I would advise against purchasing a guitar (especially in this price range) without playing it first. You never know what you are going to get. The set up might be terrible, the guitar might have serious flaws (a twisted neck, poorly set bridge, loose braces, bad frets, etc.), or it just might not sound good at all. Be sure to play before you buy! If you are in a college town I'm sure there is a small, local owned guitar shop nearby (support your local shops!).

If you MUST purchase by mail, be sure to do so with a reputable store like Elderly Instruments or Mandolin Bros. or Gryphon.

Be sure to let them know you are a beginning guitarist and ask/beg nicely for a good set up before the guitar ships. Maybe they will throw in some strings and a polishing cloth as well.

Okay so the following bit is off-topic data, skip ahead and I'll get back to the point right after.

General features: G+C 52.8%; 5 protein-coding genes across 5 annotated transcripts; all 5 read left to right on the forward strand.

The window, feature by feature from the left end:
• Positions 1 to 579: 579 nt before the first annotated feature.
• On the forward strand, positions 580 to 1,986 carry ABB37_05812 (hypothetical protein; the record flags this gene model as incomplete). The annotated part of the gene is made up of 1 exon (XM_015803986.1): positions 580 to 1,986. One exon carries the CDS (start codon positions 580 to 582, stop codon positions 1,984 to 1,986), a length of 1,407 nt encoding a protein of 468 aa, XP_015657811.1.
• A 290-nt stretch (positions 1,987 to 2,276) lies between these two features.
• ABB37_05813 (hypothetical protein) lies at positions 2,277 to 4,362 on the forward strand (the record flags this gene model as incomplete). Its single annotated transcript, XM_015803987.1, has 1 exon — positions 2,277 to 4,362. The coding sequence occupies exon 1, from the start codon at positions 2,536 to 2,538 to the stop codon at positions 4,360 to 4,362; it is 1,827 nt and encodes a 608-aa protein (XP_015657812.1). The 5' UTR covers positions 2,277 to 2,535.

Places like Sam Ash and Guitar Center will not give you the personal service you deserve as a new player. Especially over the phone.

Good luck! Guitars are great fun!
post #5 of 14
Alvarez makes some excellent acoustic guitars at that price point. I play my girlfriend's beat up Alvarez Regent more than any of my other acoustics, and it was muuuch less expensive.
post #6 of 14
This is from a post I wrote years ago about how I generally purchase guitars. It is incomplete, but there are few things you might look out for. The best advice I can give is to start out with a borrowed guitar! Learn to play a little bit on a guitar you are not committed to and then you can make a much more informed opinion later. By then you will know what you like in a guitar.

"I beg of you: Don't buy your guitar at Costco.